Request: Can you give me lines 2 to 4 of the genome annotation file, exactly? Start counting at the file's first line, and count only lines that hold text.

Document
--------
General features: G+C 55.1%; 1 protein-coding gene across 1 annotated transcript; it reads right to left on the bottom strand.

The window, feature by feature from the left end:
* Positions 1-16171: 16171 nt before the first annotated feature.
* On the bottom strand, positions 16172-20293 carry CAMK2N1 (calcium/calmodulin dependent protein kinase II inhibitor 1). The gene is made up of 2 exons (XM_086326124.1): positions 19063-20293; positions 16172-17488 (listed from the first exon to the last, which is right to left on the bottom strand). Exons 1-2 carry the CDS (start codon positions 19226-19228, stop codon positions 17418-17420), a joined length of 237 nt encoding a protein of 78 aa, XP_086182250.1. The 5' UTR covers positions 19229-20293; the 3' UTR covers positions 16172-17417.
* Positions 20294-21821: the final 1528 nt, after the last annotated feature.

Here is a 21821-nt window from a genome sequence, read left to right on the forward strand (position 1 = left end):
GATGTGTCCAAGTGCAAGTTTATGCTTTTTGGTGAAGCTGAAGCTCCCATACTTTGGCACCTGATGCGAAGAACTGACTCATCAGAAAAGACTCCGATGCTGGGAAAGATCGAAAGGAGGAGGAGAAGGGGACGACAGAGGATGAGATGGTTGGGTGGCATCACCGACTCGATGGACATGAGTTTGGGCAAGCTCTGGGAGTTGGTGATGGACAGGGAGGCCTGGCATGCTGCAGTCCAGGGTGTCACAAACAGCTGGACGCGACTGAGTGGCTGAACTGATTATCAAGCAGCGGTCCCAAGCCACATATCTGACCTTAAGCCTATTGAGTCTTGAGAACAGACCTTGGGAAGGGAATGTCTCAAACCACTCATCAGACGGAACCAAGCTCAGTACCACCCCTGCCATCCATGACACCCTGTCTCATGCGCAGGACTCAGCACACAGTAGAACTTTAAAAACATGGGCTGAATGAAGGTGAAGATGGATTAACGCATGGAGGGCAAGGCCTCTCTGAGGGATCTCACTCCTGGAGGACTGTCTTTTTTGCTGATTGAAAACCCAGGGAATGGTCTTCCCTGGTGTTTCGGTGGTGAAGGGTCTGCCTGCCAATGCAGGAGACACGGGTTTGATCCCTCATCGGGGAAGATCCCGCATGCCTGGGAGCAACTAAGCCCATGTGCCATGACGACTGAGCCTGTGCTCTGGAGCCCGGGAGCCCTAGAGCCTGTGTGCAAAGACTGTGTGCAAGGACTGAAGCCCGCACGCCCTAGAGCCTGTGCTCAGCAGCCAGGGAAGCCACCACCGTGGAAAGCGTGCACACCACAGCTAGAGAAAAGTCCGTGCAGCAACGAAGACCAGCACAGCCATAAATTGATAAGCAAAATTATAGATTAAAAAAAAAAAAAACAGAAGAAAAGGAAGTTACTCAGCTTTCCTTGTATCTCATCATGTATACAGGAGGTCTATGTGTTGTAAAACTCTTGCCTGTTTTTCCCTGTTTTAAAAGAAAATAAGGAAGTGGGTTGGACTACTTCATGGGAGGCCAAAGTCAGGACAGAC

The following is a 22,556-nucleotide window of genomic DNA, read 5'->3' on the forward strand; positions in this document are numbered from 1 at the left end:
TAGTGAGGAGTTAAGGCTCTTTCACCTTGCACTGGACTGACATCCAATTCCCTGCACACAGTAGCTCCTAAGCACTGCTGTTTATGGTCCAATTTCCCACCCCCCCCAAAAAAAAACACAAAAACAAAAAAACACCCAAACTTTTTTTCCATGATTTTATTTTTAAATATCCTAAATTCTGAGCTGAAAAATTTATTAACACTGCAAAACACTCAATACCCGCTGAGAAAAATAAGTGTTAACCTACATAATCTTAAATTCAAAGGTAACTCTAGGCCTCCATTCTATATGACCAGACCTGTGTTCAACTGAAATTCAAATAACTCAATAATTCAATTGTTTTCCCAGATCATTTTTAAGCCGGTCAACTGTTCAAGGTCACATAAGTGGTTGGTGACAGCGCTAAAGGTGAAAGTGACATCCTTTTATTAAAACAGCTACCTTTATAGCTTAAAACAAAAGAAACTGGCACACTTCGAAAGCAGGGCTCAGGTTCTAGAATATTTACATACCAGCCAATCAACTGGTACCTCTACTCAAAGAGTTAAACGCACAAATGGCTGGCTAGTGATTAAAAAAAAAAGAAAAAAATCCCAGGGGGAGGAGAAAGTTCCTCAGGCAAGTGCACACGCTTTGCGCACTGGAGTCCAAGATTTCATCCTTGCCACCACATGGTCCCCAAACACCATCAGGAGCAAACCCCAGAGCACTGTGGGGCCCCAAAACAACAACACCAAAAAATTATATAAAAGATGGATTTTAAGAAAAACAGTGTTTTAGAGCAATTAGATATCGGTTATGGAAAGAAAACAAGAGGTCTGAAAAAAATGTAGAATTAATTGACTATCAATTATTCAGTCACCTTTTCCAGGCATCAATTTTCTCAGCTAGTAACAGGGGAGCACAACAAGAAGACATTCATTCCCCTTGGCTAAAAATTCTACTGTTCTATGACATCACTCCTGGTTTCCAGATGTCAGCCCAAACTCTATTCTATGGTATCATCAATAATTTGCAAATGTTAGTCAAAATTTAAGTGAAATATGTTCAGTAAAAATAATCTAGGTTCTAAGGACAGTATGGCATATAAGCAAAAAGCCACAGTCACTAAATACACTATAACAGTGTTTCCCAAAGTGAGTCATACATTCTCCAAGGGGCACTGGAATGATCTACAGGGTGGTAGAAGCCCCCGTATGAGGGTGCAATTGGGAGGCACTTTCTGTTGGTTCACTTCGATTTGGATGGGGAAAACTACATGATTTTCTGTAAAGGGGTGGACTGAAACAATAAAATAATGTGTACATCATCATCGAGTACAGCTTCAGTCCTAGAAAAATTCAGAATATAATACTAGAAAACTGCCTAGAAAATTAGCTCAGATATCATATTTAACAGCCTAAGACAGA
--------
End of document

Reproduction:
The window, feature by feature from the left end:
* Positions 1-16171: 16171 nt before the first annotated feature.
* On the bottom strand, positions 16172-20293 carry CAMK2N1 (calcium/calmodulin dependent protein kinase II inhibitor 1). The gene is made up of 2 exons (XM_086326124.1): positions 19063-20293; positions 16172-17488 (listed from the first exon to the last, which is right to left on the bottom strand). Exons 1-2 carry the CDS (start codon positions 19226-19228, stop codon positions 17418-17420), a joined length of 237 nt encoding a protein of 78 aa, XP_086182250.1. The 5' UTR covers positions 19229-20293; the 3' UTR covers positions 16172-17417.